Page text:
July 31 -
Elizabeth (Ibit) Getchell, Instructor, UVM
Gale Lawrence, Writer-in-Residence
Marshall Webb, Co-Facilitator
ENVS 195 / ENG 117
3 UVM credits, ($1,182 in-state, $2,955 out-of-state)
or a non-credit fee of $450 to Shelburne Farms
Monday – Friday, ,
and Friday evening August 11
Prerequisite: instructor permission
Enrollment limit: 15
Immerse yourself for two weeks with a community of writers learning and writing about an extraordinary place. Explore the values of full engagement with a place and celebration of it through creative endeavor. Shelburne Farms offers rich opportunities to connect on physical, intellectual, emotional, aesthetic, and spiritual levels. Mornings the first week, participants will learn about the Farm's human history, natural history and current operations, and participate in a group work project. The second week, participants will volunteer in chosen areas of work at the Farm. Spend afternoons in facilitated writing exercises and discussions about the craft, time alone writing, and meeting individually with faculty. The course culminates in a Friday evening picnic supper and public reading of students' work.
About Shelburne Farms
Shelburne Farms is a membership-supported,
nonprofit environmental education center and National Historic Landmark on the
This course will be a two-week gathering of students writing about Shelburne Farms (SF) as we learn all about it. The first week we will talk with a naturalist, the Education Program staff, Curator of Collections, Woodlands Manager, Farm and Woodlands staff, Head Chef, Head Gardener, Webb family members, and others to engage with the place, its landscape, people, history, and functions. We will spend some time in the archives to explore what has already been written about SF. In the afternoons those first few days we will have time to think and absorb our mornings’ activities, have discussions on place-based writing and the writing process and habit, and to write—on our own and with facilitated writing exercises.
The first several days’ activities will mostly keep participants together to learn and create our community. On Friday, after those first four days receiving from and learning so much about SF, we will all engage in service—some work project to give back to SF that takes many hands and several hours to contribute to some important aspect of the operations.
the schedule will change to accommodate immersion in individual
work with SF staff. At the end of the first week each student will choose an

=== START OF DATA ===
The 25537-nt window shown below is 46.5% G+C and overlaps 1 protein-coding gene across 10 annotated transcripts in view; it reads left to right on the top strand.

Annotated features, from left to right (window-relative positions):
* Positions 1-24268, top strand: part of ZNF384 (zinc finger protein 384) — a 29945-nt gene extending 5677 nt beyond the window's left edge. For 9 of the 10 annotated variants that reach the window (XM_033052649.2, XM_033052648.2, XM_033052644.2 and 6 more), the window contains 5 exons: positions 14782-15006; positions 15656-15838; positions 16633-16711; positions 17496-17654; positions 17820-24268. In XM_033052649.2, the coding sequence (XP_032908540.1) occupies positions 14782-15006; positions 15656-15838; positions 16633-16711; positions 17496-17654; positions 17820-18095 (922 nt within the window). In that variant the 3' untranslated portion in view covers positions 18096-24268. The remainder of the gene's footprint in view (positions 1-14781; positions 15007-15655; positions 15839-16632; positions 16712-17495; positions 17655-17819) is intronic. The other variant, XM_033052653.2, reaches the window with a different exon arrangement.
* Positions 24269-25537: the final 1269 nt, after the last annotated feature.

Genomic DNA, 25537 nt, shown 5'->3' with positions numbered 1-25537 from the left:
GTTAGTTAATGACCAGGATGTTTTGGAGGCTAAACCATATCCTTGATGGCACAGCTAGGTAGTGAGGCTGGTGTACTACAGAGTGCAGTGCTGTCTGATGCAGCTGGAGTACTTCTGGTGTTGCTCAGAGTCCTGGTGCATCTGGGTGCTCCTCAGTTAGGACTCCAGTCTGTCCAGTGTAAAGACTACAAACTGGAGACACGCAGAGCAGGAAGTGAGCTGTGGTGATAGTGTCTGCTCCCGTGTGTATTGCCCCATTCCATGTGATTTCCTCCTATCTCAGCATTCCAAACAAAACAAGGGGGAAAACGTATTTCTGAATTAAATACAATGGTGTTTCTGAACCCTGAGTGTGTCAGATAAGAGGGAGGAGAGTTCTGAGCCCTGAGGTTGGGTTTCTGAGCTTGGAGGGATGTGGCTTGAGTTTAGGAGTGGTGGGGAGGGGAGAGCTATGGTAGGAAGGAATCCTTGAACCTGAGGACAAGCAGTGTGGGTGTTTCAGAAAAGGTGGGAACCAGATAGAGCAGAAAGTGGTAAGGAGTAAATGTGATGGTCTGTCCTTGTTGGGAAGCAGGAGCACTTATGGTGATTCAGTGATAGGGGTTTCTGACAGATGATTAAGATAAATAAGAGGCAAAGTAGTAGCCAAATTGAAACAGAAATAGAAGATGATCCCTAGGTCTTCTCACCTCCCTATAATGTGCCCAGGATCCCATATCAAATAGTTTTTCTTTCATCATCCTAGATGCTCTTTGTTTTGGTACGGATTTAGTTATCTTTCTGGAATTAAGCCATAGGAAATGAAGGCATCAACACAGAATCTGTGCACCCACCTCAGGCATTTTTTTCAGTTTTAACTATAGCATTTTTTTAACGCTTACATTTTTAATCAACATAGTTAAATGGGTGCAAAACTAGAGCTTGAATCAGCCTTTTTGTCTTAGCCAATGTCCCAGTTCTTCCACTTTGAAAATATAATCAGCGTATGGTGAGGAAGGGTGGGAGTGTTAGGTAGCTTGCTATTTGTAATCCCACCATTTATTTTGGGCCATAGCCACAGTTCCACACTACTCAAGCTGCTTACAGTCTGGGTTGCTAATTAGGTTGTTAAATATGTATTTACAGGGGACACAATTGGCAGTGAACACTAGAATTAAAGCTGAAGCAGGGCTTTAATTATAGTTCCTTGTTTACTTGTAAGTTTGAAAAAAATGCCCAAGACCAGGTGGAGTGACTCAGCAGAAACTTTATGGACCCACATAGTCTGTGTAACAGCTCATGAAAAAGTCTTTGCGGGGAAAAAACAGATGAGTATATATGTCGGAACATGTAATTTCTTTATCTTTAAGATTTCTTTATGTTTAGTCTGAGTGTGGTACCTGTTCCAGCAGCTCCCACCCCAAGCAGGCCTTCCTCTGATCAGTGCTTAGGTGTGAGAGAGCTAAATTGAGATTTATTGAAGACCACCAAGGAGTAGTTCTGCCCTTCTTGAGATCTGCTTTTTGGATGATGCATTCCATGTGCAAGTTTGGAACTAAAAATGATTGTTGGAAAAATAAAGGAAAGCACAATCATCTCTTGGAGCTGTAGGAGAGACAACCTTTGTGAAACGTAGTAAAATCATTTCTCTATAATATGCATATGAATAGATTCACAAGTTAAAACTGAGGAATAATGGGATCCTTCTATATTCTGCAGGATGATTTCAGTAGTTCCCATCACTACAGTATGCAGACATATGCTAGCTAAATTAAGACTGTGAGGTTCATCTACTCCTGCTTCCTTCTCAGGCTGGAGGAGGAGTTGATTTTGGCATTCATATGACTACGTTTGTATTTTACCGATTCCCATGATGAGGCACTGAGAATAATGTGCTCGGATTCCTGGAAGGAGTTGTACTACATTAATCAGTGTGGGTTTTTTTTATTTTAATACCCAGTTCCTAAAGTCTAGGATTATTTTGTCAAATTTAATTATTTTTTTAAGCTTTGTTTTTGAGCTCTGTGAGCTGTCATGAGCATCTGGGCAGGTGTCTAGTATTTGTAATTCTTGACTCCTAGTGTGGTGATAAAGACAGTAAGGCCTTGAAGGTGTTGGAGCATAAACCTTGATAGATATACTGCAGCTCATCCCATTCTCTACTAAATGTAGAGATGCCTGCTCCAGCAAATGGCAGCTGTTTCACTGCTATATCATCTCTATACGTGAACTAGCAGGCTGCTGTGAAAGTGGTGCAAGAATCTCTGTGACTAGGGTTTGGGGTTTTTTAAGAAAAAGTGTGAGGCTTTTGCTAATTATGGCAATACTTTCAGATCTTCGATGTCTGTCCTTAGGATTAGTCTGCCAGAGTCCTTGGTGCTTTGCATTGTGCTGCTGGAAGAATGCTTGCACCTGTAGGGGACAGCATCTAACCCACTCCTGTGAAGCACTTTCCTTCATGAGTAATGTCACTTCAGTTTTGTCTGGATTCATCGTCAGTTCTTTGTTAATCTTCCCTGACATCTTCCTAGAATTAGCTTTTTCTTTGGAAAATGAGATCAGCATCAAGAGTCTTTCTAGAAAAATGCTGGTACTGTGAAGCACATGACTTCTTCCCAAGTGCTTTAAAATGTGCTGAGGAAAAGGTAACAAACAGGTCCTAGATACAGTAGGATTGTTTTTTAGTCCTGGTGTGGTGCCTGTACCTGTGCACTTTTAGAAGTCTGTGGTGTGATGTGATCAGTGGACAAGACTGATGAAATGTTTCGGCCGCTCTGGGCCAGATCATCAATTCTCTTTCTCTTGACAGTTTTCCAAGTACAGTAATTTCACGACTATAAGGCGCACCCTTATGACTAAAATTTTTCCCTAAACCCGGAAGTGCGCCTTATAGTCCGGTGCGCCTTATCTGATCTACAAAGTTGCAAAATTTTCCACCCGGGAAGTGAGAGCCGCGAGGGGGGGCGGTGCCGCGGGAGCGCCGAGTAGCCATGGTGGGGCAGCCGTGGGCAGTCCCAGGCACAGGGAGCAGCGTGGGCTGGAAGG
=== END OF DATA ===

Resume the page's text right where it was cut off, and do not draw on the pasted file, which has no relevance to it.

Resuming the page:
area of the farm where they will work each morning during the second week. We
will coordinate with the SF staff for these assignments so that each student
has meaningful work to do with a SF mentor, and can start right in with their
work at the appropriate time Monday morning. Work project options may include
involvement with the dairy, farmyard, vineyard, vegetable garden, herb garden, bakery, cheese making facilities, archives,
Writing for this course will be creative nonfiction, personal narrative writing about our experiences and learning at SF. Honoring the place and the stories that come from our time there is the focus. The goal is to amass writing from which to draw on to craft at least one rich, well-developed essay.
Friday evening the second week we will gather for a class potluck together with the SF staff members who teach and mentor us. Then we will host a public reading at the SF Coach Barn to share with friends, family, SF community members, and other guests the best writing that springs from our course. We will celebrate SF and the products of our explorations, work, and creative endeavors.
Special Housing Arrangements
For high school and college students who want to take this course but don’t live nearby, we may be able to partner you with another student in the class or find a home-stay family in or near Shelburne.
If you take this course, expect to have fun, write a lot, and be a sponge of information and sensory delights. We will experience an extraordinary place, meet skilled and generous people, work hard physically and intellectually, and enjoy the rewards of creative focus and commitment. Expect hot weather. We will be active, walking a great deal. And we’ll be around animals and barns and fields and woods. If you have particular allergies, or if you have special physical or other needs, or concerns, please let us know so we can talk about how you can be accommodated. And bring your camera if you want to enjoy opportunities for good photography. SF is a stunning place!
For more information, contact Elizabeth (Ibit) Getchell
in the Environmental Program at the